Canada's PM Justin Trudeau says evidence indicates Iranian missile shot down Ukraine jet

VIDEO: REUTERS

OTTAWA (BLOOMBERG, AFP, AP) – Canadian Prime Minister Justin Trudeau said evidence suggests that a Ukrainian jet was hit by an Iranian missile before it crashed in Teheran, and called for an international probe of the disaster.

“We have intelligence from multiple sources, including our allies and our own intelligence. The evidence indicates that the plane was shot down by an Iranian surface-to-air missile,” Mr Trudeau told reporters in Ottawa on Thursday (Jan 9).

“This may well have been unintentional.”

More than a third of the 176 people aboard Ukraine International Airlines (UIA) Flight 752 were from Canada when it plunged from the sky about two minutes after a pre-dawn take-off on Wednesday. The Boeing 737-800 was on fire, according to witnesses on the ground and in other aircraft cited in a preliminary Iranian report on the crash.

Iran’s state media say authorities have invited Boeing to take part in the investigation into the crash. 

The state-run IRNA news agency quoted a foreign ministry spokesman on Friday as saying Iran “has invited both Ukraine and the Boeing company to participate in the investigations.”

The spokesman, Abbas Mousavi, says it will also welcome experts from other countries’ whose citizens died in the crash.

Whether accidental or intentional, a shoot-down would echo two other instances of surface-to-air missiles knocking down civilian jets.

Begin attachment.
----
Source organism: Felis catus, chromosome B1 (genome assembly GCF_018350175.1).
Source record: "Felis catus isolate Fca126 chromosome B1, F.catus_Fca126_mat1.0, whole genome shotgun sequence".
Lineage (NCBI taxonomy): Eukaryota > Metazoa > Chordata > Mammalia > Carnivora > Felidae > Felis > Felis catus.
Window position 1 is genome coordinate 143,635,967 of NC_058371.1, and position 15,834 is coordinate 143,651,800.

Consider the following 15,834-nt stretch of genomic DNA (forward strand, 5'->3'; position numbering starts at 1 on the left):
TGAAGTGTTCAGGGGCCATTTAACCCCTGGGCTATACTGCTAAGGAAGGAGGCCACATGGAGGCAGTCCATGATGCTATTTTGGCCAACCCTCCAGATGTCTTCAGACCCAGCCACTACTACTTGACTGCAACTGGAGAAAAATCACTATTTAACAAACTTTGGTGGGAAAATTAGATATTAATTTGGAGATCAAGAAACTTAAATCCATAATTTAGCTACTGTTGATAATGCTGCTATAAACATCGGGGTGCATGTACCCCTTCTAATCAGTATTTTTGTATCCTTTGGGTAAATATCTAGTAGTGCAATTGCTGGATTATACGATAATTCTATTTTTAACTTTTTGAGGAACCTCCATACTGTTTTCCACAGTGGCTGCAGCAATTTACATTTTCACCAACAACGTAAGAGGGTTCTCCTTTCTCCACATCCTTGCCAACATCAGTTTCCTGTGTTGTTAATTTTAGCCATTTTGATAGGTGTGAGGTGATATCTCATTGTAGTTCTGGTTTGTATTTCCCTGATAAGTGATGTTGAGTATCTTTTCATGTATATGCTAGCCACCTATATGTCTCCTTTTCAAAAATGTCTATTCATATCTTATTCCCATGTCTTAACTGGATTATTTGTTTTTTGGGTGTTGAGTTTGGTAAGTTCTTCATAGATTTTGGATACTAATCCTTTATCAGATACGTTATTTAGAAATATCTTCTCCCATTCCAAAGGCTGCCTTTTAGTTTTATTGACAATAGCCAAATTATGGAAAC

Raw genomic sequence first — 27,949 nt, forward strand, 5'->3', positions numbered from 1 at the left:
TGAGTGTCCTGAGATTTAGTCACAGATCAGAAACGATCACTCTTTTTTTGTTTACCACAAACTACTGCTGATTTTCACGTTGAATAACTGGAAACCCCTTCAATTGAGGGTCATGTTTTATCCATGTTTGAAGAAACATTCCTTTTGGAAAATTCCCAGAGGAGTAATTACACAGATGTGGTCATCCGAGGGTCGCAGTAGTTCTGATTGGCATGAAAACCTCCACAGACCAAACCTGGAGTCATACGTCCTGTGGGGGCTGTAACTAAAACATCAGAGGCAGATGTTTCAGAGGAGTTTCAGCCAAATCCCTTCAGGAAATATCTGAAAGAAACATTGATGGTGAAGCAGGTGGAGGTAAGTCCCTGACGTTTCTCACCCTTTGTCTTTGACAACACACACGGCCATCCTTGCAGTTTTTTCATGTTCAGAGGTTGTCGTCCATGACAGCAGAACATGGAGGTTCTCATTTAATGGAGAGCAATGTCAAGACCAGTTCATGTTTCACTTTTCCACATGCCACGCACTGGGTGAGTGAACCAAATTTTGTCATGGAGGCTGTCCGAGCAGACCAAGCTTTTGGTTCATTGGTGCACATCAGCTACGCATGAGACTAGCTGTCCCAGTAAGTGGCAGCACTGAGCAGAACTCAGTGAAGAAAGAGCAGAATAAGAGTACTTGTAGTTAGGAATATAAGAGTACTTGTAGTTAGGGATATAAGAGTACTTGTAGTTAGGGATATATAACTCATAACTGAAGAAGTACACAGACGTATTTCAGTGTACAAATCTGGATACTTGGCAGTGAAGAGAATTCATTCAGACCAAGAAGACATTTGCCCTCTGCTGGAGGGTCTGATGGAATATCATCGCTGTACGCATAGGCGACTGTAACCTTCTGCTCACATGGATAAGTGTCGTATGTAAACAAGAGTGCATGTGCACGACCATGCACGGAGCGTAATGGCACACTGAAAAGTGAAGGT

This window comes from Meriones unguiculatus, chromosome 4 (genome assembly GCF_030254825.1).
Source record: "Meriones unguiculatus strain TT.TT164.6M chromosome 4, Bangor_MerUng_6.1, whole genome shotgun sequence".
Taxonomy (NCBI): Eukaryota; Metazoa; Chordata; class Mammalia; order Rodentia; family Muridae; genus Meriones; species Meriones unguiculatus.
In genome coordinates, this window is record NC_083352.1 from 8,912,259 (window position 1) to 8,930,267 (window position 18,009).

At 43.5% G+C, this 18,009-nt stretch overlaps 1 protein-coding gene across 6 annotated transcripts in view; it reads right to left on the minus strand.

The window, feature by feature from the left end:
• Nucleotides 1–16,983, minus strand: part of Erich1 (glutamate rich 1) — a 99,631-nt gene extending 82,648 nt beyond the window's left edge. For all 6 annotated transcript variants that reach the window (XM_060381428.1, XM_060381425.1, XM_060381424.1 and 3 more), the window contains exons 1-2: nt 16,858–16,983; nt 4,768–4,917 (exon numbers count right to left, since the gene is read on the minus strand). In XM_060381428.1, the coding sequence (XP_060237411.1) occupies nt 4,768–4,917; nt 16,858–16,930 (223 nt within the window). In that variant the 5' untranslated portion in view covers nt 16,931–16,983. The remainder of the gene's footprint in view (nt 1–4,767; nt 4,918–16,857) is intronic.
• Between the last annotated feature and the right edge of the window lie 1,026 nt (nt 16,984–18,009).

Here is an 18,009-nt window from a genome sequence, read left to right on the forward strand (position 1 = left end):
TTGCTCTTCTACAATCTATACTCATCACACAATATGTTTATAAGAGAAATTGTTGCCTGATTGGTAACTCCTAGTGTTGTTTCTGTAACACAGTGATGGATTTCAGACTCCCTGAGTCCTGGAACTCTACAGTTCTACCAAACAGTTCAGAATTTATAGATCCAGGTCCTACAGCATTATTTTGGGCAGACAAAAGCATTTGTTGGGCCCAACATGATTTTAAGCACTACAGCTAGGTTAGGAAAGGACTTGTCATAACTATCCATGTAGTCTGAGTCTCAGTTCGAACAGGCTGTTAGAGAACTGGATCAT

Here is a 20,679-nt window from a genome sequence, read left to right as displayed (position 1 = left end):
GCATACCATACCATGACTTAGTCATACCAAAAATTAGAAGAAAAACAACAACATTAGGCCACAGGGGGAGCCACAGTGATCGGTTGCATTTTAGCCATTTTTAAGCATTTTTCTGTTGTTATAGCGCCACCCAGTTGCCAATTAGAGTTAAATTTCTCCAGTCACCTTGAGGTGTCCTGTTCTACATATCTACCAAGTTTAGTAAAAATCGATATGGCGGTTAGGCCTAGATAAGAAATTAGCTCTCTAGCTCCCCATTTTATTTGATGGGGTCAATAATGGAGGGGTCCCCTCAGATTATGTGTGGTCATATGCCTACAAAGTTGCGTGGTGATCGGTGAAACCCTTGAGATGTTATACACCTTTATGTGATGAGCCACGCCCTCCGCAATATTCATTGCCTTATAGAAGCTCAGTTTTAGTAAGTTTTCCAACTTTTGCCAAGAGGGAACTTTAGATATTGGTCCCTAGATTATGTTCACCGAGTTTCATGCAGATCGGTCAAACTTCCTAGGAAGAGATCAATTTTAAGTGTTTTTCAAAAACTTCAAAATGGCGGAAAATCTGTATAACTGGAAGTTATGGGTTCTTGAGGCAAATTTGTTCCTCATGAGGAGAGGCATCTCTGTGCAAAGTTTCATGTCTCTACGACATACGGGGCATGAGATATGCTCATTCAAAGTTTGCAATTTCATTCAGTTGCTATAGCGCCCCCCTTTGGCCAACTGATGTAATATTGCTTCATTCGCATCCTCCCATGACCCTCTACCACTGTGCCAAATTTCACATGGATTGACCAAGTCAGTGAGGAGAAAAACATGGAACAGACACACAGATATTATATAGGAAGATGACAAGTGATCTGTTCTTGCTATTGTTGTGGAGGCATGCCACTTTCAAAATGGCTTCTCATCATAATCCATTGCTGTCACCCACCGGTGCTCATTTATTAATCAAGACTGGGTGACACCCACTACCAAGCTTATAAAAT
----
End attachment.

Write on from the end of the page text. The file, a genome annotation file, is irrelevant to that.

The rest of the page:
Curiously, Iran and Ukraine were involved in the previous episodes.

In 2014, pro-Russian rebels in Ukraine fired on and destroyed a Malaysia Airlines jetliner. In 1988, an Iranian airliner was felled by a United States cruiser after being mistaken for a hostile intruder following a skirmish with Iranian boats.

British Prime Minister Boris Johnson said in a statement there is evidence UIA Flight 752 was shot down by an Iranian surface-to-air missile.

“We are working closely with Canada and our international partners and there now needs to be a full, transparent investigation,” he said.

US President Donald Trump, speaking to reporters in Washington on Thursday, said “I have my suspicions” about why the plane went down, but said he didn’t want to say what those suspicions were.

“It was flying in a pretty rough neighborhood,” he said. “Somebody could have made a mistake.”

Two surface-to-air missile launches were detected by a US spy satellite from an Iranian battery near the airport minutes after the jet took off, followed by an explosion near the plane, said a person familiar with the investigation who spoke on the condition of anonymity.

Two SA-15 missiles are suspected of crippling the jet. The Russian-made missile, also known as a Gauntlet or a Tor, is a short-range weapon designed to attack planes, helicopters and other airborne targets.

 
 
 

Mr Ali Abedzadeh, head of Iran’s Civil Aviation Organisation, said “it’s not possible” for an Iranian rocket to have hit the plane.

“There’s a very defined relationship in Iran between military and civilian structures and it's based on the regulations of the international civil aviation authority to which we comply, like all other countries,” he said in an interview on Iranian TV.